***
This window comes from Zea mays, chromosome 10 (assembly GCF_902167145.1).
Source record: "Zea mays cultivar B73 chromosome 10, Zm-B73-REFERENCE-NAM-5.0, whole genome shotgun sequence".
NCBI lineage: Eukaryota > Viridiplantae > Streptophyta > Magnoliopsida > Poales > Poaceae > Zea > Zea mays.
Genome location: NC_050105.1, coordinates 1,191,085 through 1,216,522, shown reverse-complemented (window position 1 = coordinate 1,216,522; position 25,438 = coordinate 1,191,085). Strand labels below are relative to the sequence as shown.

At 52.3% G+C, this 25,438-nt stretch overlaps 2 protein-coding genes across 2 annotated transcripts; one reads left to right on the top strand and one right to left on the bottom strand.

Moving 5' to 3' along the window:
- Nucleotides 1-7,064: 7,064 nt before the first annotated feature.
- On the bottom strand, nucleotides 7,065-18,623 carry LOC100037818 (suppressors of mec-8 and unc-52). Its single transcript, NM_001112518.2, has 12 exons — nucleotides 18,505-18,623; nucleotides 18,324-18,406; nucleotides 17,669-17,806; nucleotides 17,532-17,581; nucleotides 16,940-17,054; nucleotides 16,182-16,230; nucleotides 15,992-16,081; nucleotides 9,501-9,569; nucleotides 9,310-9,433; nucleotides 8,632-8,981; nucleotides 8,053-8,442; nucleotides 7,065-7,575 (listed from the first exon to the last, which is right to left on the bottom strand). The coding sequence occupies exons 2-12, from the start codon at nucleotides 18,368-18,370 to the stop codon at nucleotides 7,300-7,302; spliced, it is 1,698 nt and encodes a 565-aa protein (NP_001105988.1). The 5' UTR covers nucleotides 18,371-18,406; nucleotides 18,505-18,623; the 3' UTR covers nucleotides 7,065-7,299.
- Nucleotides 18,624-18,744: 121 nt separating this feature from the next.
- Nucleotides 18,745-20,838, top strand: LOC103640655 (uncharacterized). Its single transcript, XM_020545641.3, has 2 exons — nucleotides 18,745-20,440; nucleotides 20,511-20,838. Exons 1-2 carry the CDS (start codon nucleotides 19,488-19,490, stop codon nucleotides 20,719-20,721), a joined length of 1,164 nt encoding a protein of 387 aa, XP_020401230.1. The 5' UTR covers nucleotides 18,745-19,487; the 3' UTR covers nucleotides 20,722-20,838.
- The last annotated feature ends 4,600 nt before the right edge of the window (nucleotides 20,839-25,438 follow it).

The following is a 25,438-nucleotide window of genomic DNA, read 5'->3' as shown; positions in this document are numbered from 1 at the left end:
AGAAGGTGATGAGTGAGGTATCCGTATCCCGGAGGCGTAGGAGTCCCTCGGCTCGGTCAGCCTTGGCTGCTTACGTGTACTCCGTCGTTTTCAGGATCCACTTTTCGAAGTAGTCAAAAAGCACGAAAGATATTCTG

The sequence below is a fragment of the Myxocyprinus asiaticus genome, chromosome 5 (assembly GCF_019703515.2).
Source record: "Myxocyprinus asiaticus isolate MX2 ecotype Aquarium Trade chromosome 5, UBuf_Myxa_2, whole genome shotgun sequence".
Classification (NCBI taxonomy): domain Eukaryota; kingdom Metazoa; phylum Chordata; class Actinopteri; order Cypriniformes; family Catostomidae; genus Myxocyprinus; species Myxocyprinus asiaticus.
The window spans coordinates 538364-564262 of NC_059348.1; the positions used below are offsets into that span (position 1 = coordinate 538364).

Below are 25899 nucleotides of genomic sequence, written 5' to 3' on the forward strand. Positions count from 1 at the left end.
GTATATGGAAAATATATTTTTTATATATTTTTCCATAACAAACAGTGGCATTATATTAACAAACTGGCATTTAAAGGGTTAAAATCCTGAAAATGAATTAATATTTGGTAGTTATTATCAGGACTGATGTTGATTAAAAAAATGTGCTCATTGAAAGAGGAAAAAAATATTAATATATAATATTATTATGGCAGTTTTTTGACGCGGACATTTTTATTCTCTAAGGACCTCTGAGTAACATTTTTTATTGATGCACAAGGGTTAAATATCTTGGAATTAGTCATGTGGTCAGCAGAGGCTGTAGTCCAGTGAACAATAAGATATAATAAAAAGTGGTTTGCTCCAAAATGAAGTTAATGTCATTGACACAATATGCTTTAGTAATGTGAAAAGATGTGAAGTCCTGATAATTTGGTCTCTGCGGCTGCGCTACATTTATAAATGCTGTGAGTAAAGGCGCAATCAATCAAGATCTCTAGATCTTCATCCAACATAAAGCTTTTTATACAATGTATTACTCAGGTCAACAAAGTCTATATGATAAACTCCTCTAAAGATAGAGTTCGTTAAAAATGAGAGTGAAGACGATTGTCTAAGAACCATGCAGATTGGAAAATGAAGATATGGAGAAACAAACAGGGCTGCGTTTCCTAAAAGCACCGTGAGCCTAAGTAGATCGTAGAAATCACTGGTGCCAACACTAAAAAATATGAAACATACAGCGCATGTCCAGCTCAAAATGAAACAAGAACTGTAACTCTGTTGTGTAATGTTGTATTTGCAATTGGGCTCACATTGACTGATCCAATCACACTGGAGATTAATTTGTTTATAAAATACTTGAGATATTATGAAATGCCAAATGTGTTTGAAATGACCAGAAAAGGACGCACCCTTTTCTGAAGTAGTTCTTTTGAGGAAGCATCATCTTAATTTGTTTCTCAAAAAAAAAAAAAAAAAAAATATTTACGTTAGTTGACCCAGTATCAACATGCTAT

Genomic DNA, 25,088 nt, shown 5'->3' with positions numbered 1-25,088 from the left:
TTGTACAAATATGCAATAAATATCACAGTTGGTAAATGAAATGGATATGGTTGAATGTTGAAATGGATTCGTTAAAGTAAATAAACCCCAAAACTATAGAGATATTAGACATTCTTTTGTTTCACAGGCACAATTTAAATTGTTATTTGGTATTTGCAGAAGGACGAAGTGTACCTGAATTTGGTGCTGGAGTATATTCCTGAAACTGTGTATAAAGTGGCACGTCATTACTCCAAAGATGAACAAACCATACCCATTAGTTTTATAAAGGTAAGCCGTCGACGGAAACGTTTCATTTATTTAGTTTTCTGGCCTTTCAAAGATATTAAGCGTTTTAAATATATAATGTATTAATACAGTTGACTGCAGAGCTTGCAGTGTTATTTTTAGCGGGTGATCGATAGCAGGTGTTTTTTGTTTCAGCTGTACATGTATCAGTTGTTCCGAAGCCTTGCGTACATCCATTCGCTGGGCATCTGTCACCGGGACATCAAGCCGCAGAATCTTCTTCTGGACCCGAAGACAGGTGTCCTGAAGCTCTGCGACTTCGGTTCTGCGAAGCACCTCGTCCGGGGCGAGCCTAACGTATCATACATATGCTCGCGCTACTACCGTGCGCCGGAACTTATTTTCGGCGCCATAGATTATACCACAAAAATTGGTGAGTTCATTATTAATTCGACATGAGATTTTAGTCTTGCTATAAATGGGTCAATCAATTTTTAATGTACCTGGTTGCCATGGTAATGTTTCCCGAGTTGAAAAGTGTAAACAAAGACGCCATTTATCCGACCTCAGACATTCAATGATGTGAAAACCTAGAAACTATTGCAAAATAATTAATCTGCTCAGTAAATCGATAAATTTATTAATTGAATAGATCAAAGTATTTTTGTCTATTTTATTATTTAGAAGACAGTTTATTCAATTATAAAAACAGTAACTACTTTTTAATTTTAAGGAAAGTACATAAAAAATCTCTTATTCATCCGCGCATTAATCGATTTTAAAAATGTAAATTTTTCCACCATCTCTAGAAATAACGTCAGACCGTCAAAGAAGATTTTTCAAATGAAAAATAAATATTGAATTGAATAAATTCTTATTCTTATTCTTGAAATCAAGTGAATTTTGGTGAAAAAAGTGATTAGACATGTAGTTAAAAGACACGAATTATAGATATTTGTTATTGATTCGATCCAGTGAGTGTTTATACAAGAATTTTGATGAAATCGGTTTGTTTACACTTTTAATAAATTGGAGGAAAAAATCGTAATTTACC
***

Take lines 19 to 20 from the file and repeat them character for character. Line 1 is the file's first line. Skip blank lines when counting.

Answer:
GTATATGGAAAATATATTTTTTATATATTTTTCCATAACAAACAGTGGCATTATATTAACAAACTGGCATTTAAAGGGTTAAAATCCTGAAAATGAATTAATATTTGGTAGTTATTATCAGGACTGATGTTGATTAAAAAAATGTGCTCATTGAAAGAGGAAAAAAATATTAATATATAATATTATTATGGCAGTTTTTTGACGCGGACATTTTTATTCTCTAAGGACCTCTGAGTAACATTTTTTATTGATGCACAAGGGTTAAATATCTTGGAATTAGTCATGTGGTCAGCAGAGGCTGTAGTCCAGTGAACAATAAGATATAATAAAAAGTGGTTTGCTCCAAAATGAAGTTAATGTCATTGACACAATATGCTTTAGTAATGTGAAAAGATGTGAAGTCCTGATAATTTGGTCTCTGCGGCTGCGCTACATTTATAAATGCTGTGAGTAAAGGCGCAATCAATCAAGATCTCTAGATCTTCATCCAACATAAAGCTTTTTATACAATGTATTACTCAGGTCAACAAAGTCTATATGATAAACTCCTCTAAAGATAGAGTTCGTTAAAAATGAGAGTGAAGACGATTGTCTAAGAACCATGCAGATTGGAAAATGAAGATATGGAGAAACAAACAGGGCTGCGTTTCCTAAAAGCACCGTGAGCCTAAGTAGATCGTAGAAATCACTGGTGCCAACACTAAAAAATATGAAACATACAGCGCATGTCCAGCTCAAAATGAAACAAGAACTGTAACTCTGTTGTGTAATGTTGTATTTGCAATTGGGCTCACATTGACTGATCCAATCACACTGGAGATTAATTTGTTTATAAAATACTTGAGATATTATGAAATGCCAAATGTGTTTGAAATGACCAGAAAAGGACGCACCCTTTTCTGAAGTAGTTCTTTTGAGGAAGCATCATCTTAATTTGTTTCTCAAAAAAAAAAAAAAAAAAAATATTTACGTTAGTTGACCCAGTATCAACATGCTAT

Genomic DNA, 25,088 nt, shown 5'->3' with positions numbered 1-25,088 from the left: